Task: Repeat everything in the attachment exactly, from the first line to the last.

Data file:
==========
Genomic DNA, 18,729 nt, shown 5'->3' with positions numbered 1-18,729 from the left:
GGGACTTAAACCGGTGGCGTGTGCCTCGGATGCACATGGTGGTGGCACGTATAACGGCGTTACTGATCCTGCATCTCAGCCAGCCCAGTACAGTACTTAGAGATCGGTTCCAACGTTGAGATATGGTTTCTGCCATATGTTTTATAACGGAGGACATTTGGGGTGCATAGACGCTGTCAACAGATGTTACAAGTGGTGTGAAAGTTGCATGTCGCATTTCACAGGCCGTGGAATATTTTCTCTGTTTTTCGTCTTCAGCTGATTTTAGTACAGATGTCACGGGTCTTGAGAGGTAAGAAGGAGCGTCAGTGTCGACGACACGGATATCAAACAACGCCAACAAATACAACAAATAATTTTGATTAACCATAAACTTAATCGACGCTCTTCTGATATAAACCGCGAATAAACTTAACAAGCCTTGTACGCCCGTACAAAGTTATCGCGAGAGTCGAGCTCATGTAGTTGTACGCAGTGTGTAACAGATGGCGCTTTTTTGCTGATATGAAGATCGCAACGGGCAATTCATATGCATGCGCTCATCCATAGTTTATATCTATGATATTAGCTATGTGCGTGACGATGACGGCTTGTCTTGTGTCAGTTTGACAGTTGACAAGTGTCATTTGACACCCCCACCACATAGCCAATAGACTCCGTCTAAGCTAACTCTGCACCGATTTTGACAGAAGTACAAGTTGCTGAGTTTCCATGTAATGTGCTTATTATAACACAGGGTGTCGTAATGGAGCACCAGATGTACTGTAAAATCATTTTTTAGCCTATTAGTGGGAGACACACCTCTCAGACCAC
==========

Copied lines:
Genomic DNA, 18,729 nt, shown 5'->3' with positions numbered 1-18,729 from the left:
GGGACTTAAACCGGTGGCGTGTGCCTCGGATGCACATGGTGGTGGCACGTATAACGGCGTTACTGATCCTGCATCTCAGCCAGCCCAGTACAGTACTTAGAGATCGGTTCCAACGTTGAGATATGGTTTCTGCCATATGTTTTATAACGGAGGACATTTGGGGTGCATAGACGCTGTCAACAGATGTTACAAGTGGTGTGAAAGTTGCATGTCGCATTTCACAGGCCGTGGAATATTTTCTCTGTTTTTCGTCTTCAGCTGATTTTAGTACAGATGTCACGGGTCTTGAGAGGTAAGAAGGAGCGTCAGTGTCGACGACACGGATATCAAACAACGCCAACAAATACAACAAATAATTTTGATTAACCATAAACTTAATCGACGCTCTTCTGATATAAACCGCGAATAAACTTAACAAGCCTTGTACGCCCGTACAAAGTTATCGCGAGAGTCGAGCTCATGTAGTTGTACGCAGTGTGTAACAGATGGCGCTTTTTTGCTGATATGAAGATCGCAACGGGCAATTCATATGCATGCGCTCATCCATAGTTTATATCTATGATATTAGCTATGTGCGTGACGATGACGGCTTGTCTTGTGTCAGTTTGACAGTTGACAAGTGTCATTTGACACCCCCACCACATAGCCAATAGACTCCGTCTAAGCTAACTCTGCACCGATTTTGACAGAAGTACAAGTTGCTGAGTTTCCATGTAATGTGCTTATTATAACACAGGGTGTCGTAATGGAGCACCAGATGTACTGTAAAATCATTTTTTAGCCTATTAGTGGGAGACACACCTCTCAGACCAC